“Today when I think about diversity, I actually think about the word 'inclusion.' And I think this is a time of great inclusion. It's not men, it's not women alone. Whether it's geographic, it's approach, it's your style, it's your way of learning, the way you want to contribute, it's your age - it is really broad”.
Look around at the individuals in your workplace, those with whom you interact on a daily basis. What do you see? Do you see men, women, young, old, white, black, Christians, Muslims, heterosexual, gay, lesbian, bisexual, transgender, two-spirited and queer? If so, you might think that you belong to a very diverse organization, right?
Mass immigration has altered the makeup of western societies and the general population is becoming more diverse. Nowadays, more women are getting hired, people are open about their sexual orientation and many contemporary organizations claim that are constantly seeking to change their policies to embrace people’s differences, individuality, and authenticity. It seems like a new global trend and mentality of the 21st century as the days of taking a one-size-fits-all approach are over. More and more workplaces are expected to build a harmonious and heterogeneous workforce, which nurtures self-expression and new ways of thinking. But, despite their claims, not all workplaces have the structures or the tools to encourage a diverse and inclusive workforce. Unfortunately, this kind of environment does not happen accidentally.
Although the importance of diversity has been constantly discussed, because it allows business to grow and prosper, however, diversity is not only about hiring individuals from a wide array of culture, sex, ethnicity, and religion. It goes beyond these attributes. Diversity means that we recognize that different age groups and individuals from different socioeconomic backgrounds have different experiences, perspectives, cognitive style and skill set to share. And diversity would mean nothing without inclusion, which is related to how fairly we treat individuals and give them the chance to bring their ideas to the table.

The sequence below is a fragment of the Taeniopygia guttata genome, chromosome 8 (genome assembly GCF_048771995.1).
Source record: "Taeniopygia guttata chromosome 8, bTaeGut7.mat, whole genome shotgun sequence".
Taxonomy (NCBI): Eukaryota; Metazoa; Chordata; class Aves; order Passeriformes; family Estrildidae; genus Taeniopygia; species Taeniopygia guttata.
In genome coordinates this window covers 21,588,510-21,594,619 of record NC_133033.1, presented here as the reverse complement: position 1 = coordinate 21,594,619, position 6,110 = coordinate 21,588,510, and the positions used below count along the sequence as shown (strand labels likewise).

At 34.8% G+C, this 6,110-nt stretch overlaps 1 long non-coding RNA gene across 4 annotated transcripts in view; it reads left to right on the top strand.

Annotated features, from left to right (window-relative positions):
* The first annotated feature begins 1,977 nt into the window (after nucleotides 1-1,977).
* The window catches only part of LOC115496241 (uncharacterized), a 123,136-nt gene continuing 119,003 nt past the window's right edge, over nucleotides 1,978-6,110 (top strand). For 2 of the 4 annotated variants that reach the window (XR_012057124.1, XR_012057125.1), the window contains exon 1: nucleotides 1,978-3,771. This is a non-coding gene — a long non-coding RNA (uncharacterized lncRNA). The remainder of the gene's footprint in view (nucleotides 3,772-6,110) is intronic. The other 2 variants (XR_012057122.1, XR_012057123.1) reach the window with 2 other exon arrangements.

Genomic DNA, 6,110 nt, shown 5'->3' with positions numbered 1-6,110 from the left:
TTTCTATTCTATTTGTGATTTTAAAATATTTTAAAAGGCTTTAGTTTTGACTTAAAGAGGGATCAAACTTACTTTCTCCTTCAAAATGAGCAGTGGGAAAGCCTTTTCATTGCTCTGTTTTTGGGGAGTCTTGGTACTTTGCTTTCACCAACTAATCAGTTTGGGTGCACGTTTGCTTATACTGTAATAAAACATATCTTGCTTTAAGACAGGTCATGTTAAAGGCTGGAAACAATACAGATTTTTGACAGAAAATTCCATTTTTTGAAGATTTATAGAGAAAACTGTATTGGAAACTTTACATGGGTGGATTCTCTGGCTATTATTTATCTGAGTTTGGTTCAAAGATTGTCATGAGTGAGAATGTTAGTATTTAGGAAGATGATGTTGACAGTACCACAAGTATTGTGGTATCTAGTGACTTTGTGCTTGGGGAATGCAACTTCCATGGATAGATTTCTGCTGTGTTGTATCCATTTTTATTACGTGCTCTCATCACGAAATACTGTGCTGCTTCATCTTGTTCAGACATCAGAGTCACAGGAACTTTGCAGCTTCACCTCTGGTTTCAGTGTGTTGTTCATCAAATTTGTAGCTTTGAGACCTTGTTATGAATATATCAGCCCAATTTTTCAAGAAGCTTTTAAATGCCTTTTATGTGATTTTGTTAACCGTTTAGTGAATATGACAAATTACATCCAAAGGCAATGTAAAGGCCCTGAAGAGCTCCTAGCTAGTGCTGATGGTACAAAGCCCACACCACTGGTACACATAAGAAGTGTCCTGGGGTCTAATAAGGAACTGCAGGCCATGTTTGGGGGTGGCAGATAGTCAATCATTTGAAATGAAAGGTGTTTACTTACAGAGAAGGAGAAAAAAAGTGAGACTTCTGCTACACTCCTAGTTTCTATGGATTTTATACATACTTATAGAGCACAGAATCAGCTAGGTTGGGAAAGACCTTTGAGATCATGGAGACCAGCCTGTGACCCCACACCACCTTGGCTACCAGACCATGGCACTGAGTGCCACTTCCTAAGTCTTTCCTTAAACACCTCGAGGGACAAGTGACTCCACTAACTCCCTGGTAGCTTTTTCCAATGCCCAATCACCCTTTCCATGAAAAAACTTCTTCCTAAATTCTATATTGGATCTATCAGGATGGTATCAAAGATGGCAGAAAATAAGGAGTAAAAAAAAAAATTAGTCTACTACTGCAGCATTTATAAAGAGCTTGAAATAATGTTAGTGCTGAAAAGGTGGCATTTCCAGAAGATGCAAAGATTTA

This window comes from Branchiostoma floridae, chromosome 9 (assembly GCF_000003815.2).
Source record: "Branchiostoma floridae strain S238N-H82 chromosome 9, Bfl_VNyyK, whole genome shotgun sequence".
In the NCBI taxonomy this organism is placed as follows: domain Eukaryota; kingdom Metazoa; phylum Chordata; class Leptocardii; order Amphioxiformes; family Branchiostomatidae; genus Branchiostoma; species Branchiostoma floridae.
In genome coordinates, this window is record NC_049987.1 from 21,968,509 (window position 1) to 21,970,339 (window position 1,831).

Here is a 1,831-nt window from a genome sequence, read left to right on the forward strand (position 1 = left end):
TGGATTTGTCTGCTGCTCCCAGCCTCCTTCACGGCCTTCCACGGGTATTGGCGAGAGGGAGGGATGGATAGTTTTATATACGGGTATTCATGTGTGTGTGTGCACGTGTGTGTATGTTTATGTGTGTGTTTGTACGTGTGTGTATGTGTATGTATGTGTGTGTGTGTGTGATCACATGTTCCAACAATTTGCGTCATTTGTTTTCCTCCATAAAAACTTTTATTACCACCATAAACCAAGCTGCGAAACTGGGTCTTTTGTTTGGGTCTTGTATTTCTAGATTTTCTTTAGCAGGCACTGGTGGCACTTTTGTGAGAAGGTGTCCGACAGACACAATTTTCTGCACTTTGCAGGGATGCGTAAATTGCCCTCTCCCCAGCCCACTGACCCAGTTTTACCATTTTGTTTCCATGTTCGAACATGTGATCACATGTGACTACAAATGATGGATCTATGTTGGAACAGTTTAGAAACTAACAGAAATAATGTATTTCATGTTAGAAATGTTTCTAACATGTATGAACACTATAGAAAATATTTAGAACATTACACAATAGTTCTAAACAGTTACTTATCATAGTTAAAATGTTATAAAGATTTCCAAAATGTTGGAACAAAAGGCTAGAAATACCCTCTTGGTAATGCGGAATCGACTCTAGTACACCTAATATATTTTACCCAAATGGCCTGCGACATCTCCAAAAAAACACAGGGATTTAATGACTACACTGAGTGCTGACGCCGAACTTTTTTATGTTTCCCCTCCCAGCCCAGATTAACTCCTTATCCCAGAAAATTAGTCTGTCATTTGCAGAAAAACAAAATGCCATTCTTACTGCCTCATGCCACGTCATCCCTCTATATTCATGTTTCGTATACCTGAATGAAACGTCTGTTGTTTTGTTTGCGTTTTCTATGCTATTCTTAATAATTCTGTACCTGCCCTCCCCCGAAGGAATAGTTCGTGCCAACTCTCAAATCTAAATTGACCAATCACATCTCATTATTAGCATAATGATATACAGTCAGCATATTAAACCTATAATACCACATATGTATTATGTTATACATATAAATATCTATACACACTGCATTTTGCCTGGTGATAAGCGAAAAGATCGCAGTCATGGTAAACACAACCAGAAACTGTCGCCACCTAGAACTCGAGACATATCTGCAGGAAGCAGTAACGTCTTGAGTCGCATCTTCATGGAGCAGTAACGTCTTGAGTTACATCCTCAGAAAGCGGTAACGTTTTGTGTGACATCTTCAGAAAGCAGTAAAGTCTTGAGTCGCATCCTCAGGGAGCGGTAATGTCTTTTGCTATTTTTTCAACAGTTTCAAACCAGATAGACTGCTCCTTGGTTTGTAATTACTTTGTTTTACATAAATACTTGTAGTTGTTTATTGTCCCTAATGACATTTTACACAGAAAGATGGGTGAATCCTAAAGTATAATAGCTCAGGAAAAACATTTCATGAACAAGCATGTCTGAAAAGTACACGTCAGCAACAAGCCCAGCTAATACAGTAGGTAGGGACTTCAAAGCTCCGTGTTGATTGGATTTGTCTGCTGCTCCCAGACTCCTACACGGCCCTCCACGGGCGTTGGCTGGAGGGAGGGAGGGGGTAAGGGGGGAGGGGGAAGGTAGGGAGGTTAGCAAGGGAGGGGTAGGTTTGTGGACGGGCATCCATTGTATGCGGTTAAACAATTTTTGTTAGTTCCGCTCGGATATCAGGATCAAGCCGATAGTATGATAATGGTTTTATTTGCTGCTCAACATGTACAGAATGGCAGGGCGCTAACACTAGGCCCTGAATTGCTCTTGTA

So, how can organizations create a culture that embraces a balanced, diverse and inclusive workplace?
1. Empower HR professionals.
HR professionals are responsible for the whole recruiting and hiring process.Their decisions have the biggest impact on a business. And this is the point where diversity and inclusion starts. However, if they are restricted in their choices and are looking for candidates with a particular repertoire of skills, attitudes, background, then the concept of diversity and inclusion fails. HR professionals need to feel empowered to post jobs on different websites that will attract diverse candidates. They need not only to be behind their computers and passively select candidates, but they should approach professional organizations and recruit diverse members. They need to be aware of their unconscious biases and not excluding candidates just for the unfamiliar name, ethnicity, religion sexual orientation, identity or gender. The primary focus of an HR professional should be the candidate’s knowledge, skills, abilities and experience. Don’t go to the same 10 websites or media every year. Look at different options and be open to candidates that might use different resources to find a job. Support your HR professionals to look for new innovative ways to lead your organization’s cultural change.
2. Turn your own employees into organization ambassadors.